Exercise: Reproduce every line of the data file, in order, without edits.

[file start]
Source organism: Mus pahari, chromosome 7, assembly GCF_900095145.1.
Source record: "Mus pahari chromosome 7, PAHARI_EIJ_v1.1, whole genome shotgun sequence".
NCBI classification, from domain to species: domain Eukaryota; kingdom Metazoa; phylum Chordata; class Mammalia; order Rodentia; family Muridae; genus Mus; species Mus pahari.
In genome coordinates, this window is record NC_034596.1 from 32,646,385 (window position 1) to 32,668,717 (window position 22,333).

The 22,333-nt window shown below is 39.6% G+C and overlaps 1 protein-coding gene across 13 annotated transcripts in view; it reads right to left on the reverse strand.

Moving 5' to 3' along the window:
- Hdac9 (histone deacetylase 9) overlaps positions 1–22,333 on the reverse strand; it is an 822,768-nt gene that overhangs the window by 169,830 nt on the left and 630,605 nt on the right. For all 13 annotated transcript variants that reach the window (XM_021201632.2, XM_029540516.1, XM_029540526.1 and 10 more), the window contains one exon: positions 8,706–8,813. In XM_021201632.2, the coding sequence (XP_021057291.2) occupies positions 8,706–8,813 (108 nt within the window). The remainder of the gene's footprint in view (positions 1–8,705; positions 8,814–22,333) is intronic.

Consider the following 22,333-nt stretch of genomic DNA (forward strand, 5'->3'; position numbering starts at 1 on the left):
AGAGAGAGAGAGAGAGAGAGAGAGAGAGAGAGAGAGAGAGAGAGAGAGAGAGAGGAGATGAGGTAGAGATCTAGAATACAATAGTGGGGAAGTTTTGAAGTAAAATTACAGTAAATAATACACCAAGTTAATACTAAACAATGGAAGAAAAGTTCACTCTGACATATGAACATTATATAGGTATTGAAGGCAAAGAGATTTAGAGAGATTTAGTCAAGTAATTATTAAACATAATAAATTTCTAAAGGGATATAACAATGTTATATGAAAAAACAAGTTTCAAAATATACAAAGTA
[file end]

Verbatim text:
Source organism: Mus pahari, chromosome 7, assembly GCF_900095145.1.
Source record: "Mus pahari chromosome 7, PAHARI_EIJ_v1.1, whole genome shotgun sequence".
NCBI classification, from domain to species: domain Eukaryota; kingdom Metazoa; phylum Chordata; class Mammalia; order Rodentia; family Muridae; genus Mus; species Mus pahari.
In genome coordinates, this window is record NC_034596.1 from 32,646,385 (window position 1) to 32,668,717 (window position 22,333).

The 22,333-nt window shown below is 39.6% G+C and overlaps 1 protein-coding gene across 13 annotated transcripts in view; it reads right to left on the reverse strand.

Moving 5' to 3' along the window:
- Hdac9 (histone deacetylase 9) overlaps positions 1–22,333 on the reverse strand; it is an 822,768-nt gene that overhangs the window by 169,830 nt on the left and 630,605 nt on the right. For all 13 annotated transcript variants that reach the window (XM_021201632.2, XM_029540516.1, XM_029540526.1 and 10 more), the window contains one exon: positions 8,706–8,813. In XM_021201632.2, the coding sequence (XP_021057291.2) occupies positions 8,706–8,813 (108 nt within the window). The remainder of the gene's footprint in view (positions 1–8,705; positions 8,814–22,333) is intronic.

Consider the following 22,333-nt stretch of genomic DNA (forward strand, 5'->3'; position numbering starts at 1 on the left):
AGAGAGAGAGAGAGAGAGAGAGAGAGAGAGAGAGAGAGAGAGAGAGAGAGAGAGGAGATGAGGTAGAGATCTAGAATACAATAGTGGGGAAGTTTTGAAGTAAAATTACAGTAAATAATACACCAAGTTAATACTAAACAATGGAAGAAAAGTTCACTCTGACATATGAACATTATATAGGTATTGAAGGCAAAGAGATTTAGAGAGATTTAGTCAAGTAATTATTAAACATAATAAATTTCTAAAGGGATATAACAATGTTATATGAAAAAACAAGTTTCAAAATATACAAAGTA